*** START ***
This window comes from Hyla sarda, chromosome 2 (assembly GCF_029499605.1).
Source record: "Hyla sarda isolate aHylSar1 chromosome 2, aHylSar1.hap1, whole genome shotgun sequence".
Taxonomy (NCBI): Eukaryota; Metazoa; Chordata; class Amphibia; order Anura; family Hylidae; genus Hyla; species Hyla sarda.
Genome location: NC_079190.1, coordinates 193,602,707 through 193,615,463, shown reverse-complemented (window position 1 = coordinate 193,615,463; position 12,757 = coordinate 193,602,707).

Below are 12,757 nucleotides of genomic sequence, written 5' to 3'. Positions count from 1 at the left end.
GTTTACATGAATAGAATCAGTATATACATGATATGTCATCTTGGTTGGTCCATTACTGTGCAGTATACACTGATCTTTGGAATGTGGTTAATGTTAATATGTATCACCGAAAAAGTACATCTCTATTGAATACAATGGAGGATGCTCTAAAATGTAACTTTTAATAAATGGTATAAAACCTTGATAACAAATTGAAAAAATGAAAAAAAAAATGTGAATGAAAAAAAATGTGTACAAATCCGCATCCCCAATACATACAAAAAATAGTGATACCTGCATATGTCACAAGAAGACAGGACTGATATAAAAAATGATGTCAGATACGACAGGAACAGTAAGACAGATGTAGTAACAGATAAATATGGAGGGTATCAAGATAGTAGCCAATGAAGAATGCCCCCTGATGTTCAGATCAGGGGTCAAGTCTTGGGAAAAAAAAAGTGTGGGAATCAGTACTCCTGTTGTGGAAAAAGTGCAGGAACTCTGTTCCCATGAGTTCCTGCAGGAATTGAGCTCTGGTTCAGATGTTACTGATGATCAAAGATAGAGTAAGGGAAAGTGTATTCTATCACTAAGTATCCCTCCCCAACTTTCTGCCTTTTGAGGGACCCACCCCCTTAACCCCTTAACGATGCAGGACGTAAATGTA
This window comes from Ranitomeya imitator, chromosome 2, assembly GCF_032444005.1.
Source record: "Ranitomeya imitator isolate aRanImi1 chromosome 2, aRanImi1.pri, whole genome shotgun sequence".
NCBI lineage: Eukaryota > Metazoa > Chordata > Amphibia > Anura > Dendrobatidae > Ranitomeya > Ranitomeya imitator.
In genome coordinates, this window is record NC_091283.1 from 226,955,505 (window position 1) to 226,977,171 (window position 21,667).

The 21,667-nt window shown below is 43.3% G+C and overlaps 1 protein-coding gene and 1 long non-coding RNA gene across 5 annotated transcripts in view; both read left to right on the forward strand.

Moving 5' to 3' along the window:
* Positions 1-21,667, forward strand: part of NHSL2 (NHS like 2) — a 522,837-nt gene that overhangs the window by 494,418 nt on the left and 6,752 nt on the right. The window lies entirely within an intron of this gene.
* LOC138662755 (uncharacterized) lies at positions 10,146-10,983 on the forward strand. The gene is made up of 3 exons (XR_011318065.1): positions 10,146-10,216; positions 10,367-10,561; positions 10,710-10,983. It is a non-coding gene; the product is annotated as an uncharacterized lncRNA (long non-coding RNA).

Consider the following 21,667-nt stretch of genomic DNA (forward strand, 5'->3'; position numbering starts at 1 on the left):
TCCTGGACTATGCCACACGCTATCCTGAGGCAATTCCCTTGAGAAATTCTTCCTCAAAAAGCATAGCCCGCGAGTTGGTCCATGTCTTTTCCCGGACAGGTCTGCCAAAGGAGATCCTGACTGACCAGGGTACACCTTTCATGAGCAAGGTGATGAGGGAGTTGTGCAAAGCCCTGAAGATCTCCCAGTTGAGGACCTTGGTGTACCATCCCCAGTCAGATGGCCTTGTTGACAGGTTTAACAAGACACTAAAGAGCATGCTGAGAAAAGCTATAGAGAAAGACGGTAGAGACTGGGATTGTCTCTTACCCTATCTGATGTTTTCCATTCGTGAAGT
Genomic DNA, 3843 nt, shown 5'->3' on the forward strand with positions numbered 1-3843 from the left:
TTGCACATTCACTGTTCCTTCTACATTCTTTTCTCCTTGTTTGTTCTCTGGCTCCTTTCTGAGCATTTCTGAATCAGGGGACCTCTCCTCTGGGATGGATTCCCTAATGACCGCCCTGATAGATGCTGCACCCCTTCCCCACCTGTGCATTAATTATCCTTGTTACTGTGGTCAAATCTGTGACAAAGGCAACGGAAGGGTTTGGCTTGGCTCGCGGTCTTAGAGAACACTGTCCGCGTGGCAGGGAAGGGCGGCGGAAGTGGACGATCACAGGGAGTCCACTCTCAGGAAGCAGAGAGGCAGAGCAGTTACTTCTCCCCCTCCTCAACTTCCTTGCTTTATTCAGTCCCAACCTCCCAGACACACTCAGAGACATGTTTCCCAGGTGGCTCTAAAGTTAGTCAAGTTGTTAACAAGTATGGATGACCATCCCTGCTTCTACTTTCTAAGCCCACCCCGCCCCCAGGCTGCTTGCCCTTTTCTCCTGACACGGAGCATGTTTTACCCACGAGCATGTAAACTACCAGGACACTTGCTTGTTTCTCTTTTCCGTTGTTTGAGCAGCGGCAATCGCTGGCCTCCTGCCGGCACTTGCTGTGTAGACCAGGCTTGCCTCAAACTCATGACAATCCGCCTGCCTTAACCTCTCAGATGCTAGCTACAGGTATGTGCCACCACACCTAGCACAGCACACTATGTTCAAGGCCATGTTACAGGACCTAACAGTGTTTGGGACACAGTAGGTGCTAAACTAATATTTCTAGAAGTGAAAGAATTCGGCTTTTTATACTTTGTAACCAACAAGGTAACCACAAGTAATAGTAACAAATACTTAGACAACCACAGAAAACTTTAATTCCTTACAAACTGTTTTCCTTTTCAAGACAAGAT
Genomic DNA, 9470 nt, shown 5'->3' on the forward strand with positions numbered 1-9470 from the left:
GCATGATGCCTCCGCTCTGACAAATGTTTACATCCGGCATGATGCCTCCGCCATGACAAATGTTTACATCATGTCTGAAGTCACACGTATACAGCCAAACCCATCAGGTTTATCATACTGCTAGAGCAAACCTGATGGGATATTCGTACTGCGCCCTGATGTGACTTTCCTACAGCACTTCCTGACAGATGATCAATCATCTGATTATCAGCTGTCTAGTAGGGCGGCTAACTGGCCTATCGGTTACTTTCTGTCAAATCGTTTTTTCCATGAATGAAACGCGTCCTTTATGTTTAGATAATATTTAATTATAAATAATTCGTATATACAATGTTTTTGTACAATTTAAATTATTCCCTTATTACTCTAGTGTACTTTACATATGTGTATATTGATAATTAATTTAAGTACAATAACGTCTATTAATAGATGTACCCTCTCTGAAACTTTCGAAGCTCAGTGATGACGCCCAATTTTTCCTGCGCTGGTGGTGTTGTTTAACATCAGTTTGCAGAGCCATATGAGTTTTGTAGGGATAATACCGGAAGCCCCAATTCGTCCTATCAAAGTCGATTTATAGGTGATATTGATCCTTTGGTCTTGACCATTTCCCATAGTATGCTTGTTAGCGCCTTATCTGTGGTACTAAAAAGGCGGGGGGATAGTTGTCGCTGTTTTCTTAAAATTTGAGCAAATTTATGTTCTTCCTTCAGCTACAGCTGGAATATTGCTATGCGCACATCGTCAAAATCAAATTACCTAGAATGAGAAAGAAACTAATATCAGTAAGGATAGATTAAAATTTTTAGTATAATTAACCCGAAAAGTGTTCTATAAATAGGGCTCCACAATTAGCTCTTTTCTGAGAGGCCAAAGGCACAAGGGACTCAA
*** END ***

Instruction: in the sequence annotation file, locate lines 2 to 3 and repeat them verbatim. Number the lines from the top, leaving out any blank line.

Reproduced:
Source record: "Hyla sarda isolate aHylSar1 chromosome 2, aHylSar1.hap1, whole genome shotgun sequence".
Taxonomy (NCBI): Eukaryota; Metazoa; Chordata; class Amphibia; order Anura; family Hylidae; genus Hyla; species Hyla sarda.